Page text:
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Iriana Reyes-Corral, Crystal Murillo and Angelina Sierra-Sandoval walked almost 50 miles to Pueblo to raise awareness about a lack of mental health services. Photos by Joe Mahoney/Mahoney Images

Health Care

A Distance To Go for Mental Health

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How far would you go to get life-saving treatment for yourself or a family member? Five miles? Fifty miles? A thousand?

For Coloradans needing detox from heroin, treatment for depression or schizophrenia, these aren’t hypothetical questions. It’s common to have to travel hundreds of miles across the state to find a bed in a psychiatric hospital, or a place to detox outside of jail.

At a time when overdose deaths are surging, this long-standing problem has gained new urgency.

In Colorado’s rural counties, according to Denver-based nonprofit Healthier Colorado, there is one behavioral health care provider for every 6,008 residents. Fewer than one in five of the state’s psychiatrists live outside of Denver or Colorado Springs.

Even in the places where some treatment is available—places that draw people living in underserved areas to their facilities—capacity often falls far short.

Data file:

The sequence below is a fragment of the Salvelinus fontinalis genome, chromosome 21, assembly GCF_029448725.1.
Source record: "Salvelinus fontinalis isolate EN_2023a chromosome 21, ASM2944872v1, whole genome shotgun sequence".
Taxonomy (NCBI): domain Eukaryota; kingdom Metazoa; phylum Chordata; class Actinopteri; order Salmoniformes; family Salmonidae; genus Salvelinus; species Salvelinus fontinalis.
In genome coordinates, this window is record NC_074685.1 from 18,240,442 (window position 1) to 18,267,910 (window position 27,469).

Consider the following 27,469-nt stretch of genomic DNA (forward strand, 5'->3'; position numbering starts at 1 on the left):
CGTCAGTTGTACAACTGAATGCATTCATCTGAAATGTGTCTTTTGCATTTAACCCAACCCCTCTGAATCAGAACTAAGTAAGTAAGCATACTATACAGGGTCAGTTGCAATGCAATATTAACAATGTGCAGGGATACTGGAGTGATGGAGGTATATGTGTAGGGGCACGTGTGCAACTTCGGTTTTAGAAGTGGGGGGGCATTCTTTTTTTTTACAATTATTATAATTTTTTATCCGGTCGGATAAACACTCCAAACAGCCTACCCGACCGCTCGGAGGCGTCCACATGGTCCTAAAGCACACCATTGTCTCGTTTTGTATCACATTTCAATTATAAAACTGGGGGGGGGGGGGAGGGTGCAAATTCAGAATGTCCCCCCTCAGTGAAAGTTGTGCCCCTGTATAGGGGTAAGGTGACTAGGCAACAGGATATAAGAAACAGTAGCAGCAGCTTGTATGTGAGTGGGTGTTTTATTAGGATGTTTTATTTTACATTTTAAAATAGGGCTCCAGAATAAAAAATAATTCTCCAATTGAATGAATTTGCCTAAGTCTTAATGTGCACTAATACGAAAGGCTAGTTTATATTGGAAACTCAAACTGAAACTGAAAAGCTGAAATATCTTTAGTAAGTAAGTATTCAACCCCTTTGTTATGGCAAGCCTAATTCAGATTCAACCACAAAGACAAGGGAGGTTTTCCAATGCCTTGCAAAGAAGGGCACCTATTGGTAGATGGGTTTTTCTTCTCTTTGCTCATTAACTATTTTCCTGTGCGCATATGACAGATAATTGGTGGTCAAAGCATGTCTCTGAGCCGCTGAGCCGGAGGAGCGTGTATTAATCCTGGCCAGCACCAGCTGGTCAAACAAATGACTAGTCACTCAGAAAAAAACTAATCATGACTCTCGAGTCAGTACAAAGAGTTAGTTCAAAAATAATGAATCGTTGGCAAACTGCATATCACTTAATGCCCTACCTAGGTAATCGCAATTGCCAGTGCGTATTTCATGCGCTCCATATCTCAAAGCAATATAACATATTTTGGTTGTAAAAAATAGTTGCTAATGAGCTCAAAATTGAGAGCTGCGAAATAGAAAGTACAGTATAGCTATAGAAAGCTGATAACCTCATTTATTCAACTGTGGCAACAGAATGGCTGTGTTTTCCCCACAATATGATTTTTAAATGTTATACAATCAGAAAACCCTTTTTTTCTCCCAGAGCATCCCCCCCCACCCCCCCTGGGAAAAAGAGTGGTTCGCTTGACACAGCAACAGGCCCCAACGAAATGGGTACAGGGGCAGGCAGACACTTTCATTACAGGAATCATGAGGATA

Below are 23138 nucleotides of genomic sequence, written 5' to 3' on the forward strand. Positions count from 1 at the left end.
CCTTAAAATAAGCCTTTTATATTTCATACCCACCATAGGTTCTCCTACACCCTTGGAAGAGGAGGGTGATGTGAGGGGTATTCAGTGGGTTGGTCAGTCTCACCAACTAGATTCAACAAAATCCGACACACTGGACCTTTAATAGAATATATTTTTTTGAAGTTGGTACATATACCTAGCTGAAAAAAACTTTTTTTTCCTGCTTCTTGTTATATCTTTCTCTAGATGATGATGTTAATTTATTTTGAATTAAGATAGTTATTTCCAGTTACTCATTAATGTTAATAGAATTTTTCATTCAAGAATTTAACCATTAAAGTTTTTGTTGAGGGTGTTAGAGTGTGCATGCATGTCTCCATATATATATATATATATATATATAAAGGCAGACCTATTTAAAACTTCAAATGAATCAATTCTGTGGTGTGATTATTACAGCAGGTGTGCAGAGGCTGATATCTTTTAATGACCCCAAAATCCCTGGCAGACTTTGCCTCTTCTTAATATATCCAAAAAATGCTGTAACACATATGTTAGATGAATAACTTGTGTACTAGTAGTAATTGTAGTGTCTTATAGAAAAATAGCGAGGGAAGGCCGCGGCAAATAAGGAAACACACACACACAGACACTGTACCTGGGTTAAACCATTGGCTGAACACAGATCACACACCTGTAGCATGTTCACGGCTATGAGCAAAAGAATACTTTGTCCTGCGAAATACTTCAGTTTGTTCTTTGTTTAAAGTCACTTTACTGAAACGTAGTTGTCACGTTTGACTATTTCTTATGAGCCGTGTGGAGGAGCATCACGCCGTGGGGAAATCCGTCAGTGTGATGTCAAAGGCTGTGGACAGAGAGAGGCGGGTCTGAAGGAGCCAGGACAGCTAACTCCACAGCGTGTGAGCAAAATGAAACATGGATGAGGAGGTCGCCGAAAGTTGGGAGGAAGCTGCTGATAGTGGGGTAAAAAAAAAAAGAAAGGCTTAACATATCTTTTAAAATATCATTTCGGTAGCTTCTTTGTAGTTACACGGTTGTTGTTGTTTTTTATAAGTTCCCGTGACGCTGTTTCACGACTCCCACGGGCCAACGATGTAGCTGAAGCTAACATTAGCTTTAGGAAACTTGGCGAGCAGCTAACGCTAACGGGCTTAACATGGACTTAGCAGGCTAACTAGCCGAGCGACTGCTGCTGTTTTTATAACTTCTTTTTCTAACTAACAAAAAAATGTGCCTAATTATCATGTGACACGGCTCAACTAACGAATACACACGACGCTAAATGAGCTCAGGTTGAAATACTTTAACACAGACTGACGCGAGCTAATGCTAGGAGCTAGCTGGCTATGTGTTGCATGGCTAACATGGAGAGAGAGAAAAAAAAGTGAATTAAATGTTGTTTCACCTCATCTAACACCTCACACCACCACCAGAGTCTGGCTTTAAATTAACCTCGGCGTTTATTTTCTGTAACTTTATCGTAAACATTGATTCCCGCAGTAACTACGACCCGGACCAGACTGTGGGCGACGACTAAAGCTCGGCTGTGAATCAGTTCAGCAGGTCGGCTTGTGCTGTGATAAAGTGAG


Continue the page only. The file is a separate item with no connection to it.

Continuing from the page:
“We have 30 detox beds in Pueblo,” says Matt Guy, who directs Pueblo Triple Aim Corporation, a nonprofit (and Trust grantee) that works to improve the quality and affordability of health care in the county. It can take 30 days for a heroin addict to detox, not to mention the additional months required to get a foothold on real recovery.

“Doubling that [to 60 beds] would be a good start,” says Guy. A hundred beds, he adds, is a more realistic assessment of what it would take to meet the need—not only of people within Pueblo, but of those who travel here from neighboring counties.

On Aug. 17, Iriana Reyes-Corral, Crystal Murillo and Angelina Sierra-Sandoval started out on a 50-mile walk from Cañon City to Pueblo as part of an initiative by Healthier Colorado to raise awareness of the long distances that rural Coloradans have to travel to get help with mental and behavioral health. (Full disclosure: There’s no easy way to make this trip on foot, and they drove parts where the highway shoulder got too narrow to walk safely.)

“I see a therapist on the regular in Denver,” said Sierra-Sandoval, an advocacy fellow at Healthier Colorado. “But what about a 24-year-old grad student living in rural Colorado?”

Everyone—young or old, rural or urban—needs a little help from time to time.

Kristin Jones

Freelance writer and editor
Denver, Colo.

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